This snippet is the second paragraph in the opening pages of Bleak House. It's actually worth including the first paragraph here for you, because it's also great:
London. Michaelmas term lately over, and the Lord Chancellor sitting in Lincoln's Inn Hall. Implacable November weather. As much mud in the streets as if the waters had but newly retired from the face of the earth, and it would not be wonderful to meet a Megalosaurus, forty feet long or so, waddling like an elephantine lizard up Holborn Hill. Smoke lowering down from chimney-pots, making a soft black drizzle, with flakes of soot in it as big as full-grown snowflakes—gone into mourning, one might imagine, for the death of the sun. Dogs, undistinguishable in mire. Horses, scarcely better; splashed to their very blinkers. Foot passengers, jostling one another's umbrellas in a general infection of ill temper, and losing their foot-hold at street-corners, where tens of thousands of other foot passengers have been slipping and sliding since the day broke (if this day ever broke), adding new deposits to the crust upon crust of mud, sticking at those points tenaciously to the pavement, and accumulating at compound interest.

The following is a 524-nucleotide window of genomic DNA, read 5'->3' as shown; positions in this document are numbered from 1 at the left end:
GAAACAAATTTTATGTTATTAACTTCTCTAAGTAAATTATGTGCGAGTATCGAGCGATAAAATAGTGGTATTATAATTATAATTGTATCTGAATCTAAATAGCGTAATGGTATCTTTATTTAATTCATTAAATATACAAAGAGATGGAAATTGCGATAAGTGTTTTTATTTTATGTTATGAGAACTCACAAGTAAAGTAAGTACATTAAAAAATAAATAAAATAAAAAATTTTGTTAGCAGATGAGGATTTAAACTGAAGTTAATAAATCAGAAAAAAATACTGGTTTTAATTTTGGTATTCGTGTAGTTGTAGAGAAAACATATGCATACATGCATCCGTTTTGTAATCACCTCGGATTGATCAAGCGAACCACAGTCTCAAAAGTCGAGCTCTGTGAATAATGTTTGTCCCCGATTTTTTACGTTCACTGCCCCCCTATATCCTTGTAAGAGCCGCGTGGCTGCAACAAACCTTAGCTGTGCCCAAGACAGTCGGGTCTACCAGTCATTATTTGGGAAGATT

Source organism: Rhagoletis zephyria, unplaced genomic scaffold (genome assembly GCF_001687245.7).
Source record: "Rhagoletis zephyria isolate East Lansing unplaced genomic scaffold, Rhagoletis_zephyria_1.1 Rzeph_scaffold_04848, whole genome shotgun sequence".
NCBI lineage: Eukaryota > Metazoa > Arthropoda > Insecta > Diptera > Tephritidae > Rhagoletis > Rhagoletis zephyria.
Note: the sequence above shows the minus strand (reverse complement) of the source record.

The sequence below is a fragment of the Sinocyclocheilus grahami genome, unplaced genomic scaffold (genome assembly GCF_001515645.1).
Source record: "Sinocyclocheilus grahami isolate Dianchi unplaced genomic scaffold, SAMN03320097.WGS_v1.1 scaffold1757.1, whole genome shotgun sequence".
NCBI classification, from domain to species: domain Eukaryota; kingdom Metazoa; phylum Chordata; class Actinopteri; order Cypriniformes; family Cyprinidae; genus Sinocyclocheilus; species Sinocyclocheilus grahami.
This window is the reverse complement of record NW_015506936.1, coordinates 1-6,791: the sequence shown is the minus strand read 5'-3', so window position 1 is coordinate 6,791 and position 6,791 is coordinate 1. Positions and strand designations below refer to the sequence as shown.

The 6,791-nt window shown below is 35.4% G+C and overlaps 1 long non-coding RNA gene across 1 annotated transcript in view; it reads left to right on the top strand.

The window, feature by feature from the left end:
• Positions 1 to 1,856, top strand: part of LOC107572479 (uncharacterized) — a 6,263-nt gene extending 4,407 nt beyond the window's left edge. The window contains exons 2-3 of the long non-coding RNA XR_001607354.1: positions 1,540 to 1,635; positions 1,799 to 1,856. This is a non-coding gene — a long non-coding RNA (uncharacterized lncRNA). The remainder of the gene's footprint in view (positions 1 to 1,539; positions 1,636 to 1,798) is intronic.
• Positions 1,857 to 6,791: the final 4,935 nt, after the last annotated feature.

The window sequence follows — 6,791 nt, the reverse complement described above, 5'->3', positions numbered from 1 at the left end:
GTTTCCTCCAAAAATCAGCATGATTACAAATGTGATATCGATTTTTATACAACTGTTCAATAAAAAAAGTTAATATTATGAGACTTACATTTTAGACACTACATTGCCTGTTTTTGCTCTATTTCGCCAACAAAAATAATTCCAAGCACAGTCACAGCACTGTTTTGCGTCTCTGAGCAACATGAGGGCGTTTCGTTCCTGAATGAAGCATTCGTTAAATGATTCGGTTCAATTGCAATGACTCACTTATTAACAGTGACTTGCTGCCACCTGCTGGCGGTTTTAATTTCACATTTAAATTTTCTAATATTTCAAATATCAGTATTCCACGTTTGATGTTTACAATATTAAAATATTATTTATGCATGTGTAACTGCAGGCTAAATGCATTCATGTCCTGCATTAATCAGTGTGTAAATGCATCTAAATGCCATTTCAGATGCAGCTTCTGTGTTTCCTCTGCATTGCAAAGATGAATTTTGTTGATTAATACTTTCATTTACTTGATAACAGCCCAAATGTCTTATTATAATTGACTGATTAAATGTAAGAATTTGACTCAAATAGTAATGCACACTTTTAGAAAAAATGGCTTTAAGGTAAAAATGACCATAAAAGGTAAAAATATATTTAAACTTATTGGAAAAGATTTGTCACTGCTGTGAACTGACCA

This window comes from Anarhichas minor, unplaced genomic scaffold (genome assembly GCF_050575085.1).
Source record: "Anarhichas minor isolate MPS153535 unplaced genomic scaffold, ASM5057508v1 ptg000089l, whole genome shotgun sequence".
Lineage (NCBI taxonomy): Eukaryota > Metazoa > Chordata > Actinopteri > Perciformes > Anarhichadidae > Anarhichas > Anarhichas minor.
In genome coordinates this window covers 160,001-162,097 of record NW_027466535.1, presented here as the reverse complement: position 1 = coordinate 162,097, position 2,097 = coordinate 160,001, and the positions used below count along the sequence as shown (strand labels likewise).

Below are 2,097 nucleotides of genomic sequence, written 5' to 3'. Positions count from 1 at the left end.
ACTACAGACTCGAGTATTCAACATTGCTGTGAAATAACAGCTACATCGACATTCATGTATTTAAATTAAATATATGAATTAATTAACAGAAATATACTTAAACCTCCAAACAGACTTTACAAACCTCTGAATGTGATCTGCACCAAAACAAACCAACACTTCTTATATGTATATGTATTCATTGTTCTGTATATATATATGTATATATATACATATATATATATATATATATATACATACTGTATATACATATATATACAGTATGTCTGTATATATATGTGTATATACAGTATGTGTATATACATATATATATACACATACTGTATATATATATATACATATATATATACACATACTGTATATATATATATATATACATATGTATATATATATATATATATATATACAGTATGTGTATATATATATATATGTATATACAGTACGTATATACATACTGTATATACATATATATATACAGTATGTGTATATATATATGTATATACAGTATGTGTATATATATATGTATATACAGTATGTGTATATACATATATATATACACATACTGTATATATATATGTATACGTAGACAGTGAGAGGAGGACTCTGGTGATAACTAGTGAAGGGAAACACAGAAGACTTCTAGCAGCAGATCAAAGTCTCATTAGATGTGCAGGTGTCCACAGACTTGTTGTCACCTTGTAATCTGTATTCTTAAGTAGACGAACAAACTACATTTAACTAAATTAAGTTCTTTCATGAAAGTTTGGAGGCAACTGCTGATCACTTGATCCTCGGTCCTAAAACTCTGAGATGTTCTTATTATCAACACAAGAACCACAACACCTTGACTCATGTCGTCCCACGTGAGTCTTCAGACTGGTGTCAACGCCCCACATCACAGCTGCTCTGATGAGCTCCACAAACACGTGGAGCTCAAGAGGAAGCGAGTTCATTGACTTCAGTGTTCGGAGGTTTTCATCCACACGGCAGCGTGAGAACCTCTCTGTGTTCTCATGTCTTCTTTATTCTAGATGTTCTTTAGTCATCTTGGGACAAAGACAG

So you can see that the first paragraph of the novel describes London in winter, primarily in terms of mud, but also smoke, soot, dogs, horses, and angry pedestrians.
The second paragraph, our snippet, focuses on fog.
Dickens follows the fog across all points of the compass: from up the river in the west to down the river in the east, and from the Essex marshes in the north to the Kentish heights in the south, and then into the ships and boats moored in Greenwich, nearer to the city center.
If you're not familiar with London, here's a map from the period—but note that Dickens' description extends beyond the boundaries of this map: